Look up a C++ Reference and learn How To Ask Questions The Smart Way

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    Quote Originally Posted by laserlight View Post
    I note a typo error: "static storage location" should have been "static storage duration".


    C++ has an advantage due to RAII, but that is a negligible advantage here given that such a huge array will almost certainly have special care given to its lifetime.


    Yes, but surely you would call free, and if you don't, on a modern OS the memory leak will not last beyond the termination of the process.


    Then take my suggestion of declaring the array to have static storage duration as that is indeed a "way around it".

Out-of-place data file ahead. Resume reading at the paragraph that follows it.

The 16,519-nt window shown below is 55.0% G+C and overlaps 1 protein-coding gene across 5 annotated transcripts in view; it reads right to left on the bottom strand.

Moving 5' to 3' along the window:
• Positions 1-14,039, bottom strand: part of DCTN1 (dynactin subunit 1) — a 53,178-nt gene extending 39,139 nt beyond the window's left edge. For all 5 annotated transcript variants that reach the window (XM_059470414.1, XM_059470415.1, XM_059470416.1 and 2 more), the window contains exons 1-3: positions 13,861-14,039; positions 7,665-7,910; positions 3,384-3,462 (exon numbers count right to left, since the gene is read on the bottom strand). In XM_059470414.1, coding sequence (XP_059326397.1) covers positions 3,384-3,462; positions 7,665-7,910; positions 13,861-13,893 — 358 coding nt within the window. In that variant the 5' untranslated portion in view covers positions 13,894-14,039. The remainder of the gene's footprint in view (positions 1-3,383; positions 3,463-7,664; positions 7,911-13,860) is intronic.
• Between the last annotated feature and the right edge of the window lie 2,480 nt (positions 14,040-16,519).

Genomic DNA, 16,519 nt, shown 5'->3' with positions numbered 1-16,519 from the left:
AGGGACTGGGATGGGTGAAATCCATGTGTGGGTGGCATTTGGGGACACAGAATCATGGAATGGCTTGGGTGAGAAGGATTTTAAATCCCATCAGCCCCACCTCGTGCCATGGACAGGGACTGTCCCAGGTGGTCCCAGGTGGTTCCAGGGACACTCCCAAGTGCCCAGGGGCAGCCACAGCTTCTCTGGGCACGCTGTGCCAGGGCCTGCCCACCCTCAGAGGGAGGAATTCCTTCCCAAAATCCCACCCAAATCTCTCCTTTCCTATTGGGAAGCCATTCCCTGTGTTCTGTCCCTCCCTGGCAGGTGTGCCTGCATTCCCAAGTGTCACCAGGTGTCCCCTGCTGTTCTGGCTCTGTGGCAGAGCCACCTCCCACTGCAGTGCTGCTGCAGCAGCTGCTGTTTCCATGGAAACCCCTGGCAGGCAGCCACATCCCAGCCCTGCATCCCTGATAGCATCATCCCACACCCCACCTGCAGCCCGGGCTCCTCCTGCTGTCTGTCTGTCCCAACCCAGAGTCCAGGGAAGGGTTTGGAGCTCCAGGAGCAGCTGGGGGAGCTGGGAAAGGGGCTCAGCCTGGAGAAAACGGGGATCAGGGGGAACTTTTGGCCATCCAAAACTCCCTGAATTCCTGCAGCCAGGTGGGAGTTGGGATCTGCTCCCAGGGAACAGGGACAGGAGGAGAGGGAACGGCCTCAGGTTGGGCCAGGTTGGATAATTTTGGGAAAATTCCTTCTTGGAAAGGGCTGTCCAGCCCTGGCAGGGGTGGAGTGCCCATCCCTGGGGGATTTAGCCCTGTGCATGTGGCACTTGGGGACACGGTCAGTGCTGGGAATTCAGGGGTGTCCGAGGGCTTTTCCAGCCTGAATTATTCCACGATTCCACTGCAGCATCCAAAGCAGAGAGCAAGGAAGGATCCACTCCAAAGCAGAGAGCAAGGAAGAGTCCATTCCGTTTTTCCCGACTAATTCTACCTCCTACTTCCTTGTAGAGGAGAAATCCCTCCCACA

Regarding the memory leak:
    The program could crash before the call to free, or mistakes could be made, not least in larger projects.


    Are you saying that if declared static, no manual intervention is required for deallocating memory?

  9. #9
    C++ Witch laserlight's Avatar
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    Quote Originally Posted by Zacariaz
    Regarding the memory leak:
    The program could crash before the call to free
    As I noted, on a modern OS, the memory would be released anyway. Besides, such a crash would indicate that you have a serious bug that needs to be fixed, so this concern of a memory leak is secondary.

    Quote Originally Posted by Zacariaz
    or mistakes could be made, not least in larger projects.